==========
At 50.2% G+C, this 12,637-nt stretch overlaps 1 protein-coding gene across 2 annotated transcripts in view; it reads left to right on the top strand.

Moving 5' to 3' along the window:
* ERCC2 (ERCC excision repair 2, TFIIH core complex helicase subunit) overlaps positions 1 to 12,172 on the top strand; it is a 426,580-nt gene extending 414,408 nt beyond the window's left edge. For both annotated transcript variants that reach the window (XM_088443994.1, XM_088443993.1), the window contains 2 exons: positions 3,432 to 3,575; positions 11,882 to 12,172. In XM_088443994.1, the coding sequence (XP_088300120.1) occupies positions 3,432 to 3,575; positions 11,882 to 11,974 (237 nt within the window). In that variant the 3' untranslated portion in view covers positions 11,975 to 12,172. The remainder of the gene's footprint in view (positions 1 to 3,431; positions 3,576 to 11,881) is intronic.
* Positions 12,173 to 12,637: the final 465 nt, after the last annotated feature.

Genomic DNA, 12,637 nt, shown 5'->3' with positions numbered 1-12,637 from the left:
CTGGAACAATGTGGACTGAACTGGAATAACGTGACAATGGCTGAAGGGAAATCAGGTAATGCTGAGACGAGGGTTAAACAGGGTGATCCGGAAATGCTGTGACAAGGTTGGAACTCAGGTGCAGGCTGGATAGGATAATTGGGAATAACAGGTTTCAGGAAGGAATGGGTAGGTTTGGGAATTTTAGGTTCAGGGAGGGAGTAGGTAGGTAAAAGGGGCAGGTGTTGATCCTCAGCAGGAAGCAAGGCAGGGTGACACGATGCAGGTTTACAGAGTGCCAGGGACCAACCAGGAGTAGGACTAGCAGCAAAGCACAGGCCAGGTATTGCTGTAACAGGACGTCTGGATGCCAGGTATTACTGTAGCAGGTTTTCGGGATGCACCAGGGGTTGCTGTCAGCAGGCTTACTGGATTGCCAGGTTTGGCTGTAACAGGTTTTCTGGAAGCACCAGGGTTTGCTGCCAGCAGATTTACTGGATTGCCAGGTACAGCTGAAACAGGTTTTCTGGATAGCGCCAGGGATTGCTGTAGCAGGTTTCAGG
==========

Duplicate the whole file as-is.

At 50.2% G+C, this 12,637-nt stretch overlaps 1 protein-coding gene across 2 annotated transcripts in view; it reads left to right on the top strand.

Moving 5' to 3' along the window:
* ERCC2 (ERCC excision repair 2, TFIIH core complex helicase subunit) overlaps positions 1 to 12,172 on the top strand; it is a 426,580-nt gene extending 414,408 nt beyond the window's left edge. For both annotated transcript variants that reach the window (XM_088443994.1, XM_088443993.1), the window contains 2 exons: positions 3,432 to 3,575; positions 11,882 to 12,172. In XM_088443994.1, the coding sequence (XP_088300120.1) occupies positions 3,432 to 3,575; positions 11,882 to 11,974 (237 nt within the window). In that variant the 3' untranslated portion in view covers positions 11,975 to 12,172. The remainder of the gene's footprint in view (positions 1 to 3,431; positions 3,576 to 11,881) is intronic.
* Positions 12,173 to 12,637: the final 465 nt, after the last annotated feature.

Genomic DNA, 12,637 nt, shown 5'->3' with positions numbered 1-12,637 from the left:
CTGGAACAATGTGGACTGAACTGGAATAACGTGACAATGGCTGAAGGGAAATCAGGTAATGCTGAGACGAGGGTTAAACAGGGTGATCCGGAAATGCTGTGACAAGGTTGGAACTCAGGTGCAGGCTGGATAGGATAATTGGGAATAACAGGTTTCAGGAAGGAATGGGTAGGTTTGGGAATTTTAGGTTCAGGGAGGGAGTAGGTAGGTAAAAGGGGCAGGTGTTGATCCTCAGCAGGAAGCAAGGCAGGGTGACACGATGCAGGTTTACAGAGTGCCAGGGACCAACCAGGAGTAGGACTAGCAGCAAAGCACAGGCCAGGTATTGCTGTAACAGGACGTCTGGATGCCAGGTATTACTGTAGCAGGTTTTCGGGATGCACCAGGGGTTGCTGTCAGCAGGCTTACTGGATTGCCAGGTTTGGCTGTAACAGGTTTTCTGGAAGCACCAGGGTTTGCTGCCAGCAGATTTACTGGATTGCCAGGTACAGCTGAAACAGGTTTTCTGGATAGCGCCAGGGATTGCTGTAGCAGGTTTCAGG